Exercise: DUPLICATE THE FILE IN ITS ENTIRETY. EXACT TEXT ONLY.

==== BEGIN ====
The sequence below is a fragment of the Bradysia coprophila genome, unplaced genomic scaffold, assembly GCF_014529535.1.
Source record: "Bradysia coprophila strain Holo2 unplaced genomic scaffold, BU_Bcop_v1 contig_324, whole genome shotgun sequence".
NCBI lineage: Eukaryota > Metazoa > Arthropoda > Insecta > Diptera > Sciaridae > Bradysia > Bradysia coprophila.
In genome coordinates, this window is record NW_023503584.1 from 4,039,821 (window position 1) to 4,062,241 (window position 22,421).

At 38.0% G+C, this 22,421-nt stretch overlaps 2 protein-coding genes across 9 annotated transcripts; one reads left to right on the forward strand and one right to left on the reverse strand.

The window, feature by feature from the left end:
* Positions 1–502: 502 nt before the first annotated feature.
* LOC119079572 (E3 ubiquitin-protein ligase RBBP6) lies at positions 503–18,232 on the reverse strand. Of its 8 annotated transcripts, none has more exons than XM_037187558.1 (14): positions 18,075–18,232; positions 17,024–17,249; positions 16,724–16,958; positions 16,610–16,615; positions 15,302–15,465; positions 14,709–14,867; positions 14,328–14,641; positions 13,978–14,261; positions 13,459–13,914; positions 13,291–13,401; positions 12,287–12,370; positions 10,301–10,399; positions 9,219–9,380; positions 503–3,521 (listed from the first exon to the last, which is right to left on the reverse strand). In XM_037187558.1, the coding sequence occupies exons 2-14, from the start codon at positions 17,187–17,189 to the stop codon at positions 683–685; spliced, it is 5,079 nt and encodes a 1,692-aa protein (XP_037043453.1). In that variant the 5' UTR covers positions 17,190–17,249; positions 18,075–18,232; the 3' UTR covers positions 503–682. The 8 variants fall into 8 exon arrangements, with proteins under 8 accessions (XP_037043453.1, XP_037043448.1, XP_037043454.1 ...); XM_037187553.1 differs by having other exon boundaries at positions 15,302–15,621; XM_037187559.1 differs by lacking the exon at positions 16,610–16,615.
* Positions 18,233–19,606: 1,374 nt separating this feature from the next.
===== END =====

The sequence below is a fragment of the Bradysia coprophila genome, unplaced genomic scaffold, assembly GCF_014529535.1.
Source record: "Bradysia coprophila strain Holo2 unplaced genomic scaffold, BU_Bcop_v1 contig_324, whole genome shotgun sequence".
NCBI lineage: Eukaryota > Metazoa > Arthropoda > Insecta > Diptera > Sciaridae > Bradysia > Bradysia coprophila.
In genome coordinates, this window is record NW_023503584.1 from 4,039,821 (window position 1) to 4,062,241 (window position 22,421).

At 38.0% G+C, this 22,421-nt stretch overlaps 2 protein-coding genes across 9 annotated transcripts; one reads left to right on the forward strand and one right to left on the reverse strand.

The window, feature by feature from the left end:
* Positions 1–502: 502 nt before the first annotated feature.
* LOC119079572 (E3 ubiquitin-protein ligase RBBP6) lies at positions 503–18,232 on the reverse strand. Of its 8 annotated transcripts, none has more exons than XM_037187558.1 (14): positions 18,075–18,232; positions 17,024–17,249; positions 16,724–16,958; positions 16,610–16,615; positions 15,302–15,465; positions 14,709–14,867; positions 14,328–14,641; positions 13,978–14,261; positions 13,459–13,914; positions 13,291–13,401; positions 12,287–12,370; positions 10,301–10,399; positions 9,219–9,380; positions 503–3,521 (listed from the first exon to the last, which is right to left on the reverse strand). In XM_037187558.1, the coding sequence occupies exons 2-14, from the start codon at positions 17,187–17,189 to the stop codon at positions 683–685; spliced, it is 5,079 nt and encodes a 1,692-aa protein (XP_037043453.1). In that variant the 5' UTR covers positions 17,190–17,249; positions 18,075–18,232; the 3' UTR covers positions 503–682. The 8 variants fall into 8 exon arrangements, with proteins under 8 accessions (XP_037043453.1, XP_037043448.1, XP_037043454.1 ...); XM_037187553.1 differs by having other exon boundaries at positions 15,302–15,621; XM_037187559.1 differs by lacking the exon at positions 16,610–16,615.
* Positions 18,233–19,606: 1,374 nt separating this feature from the next.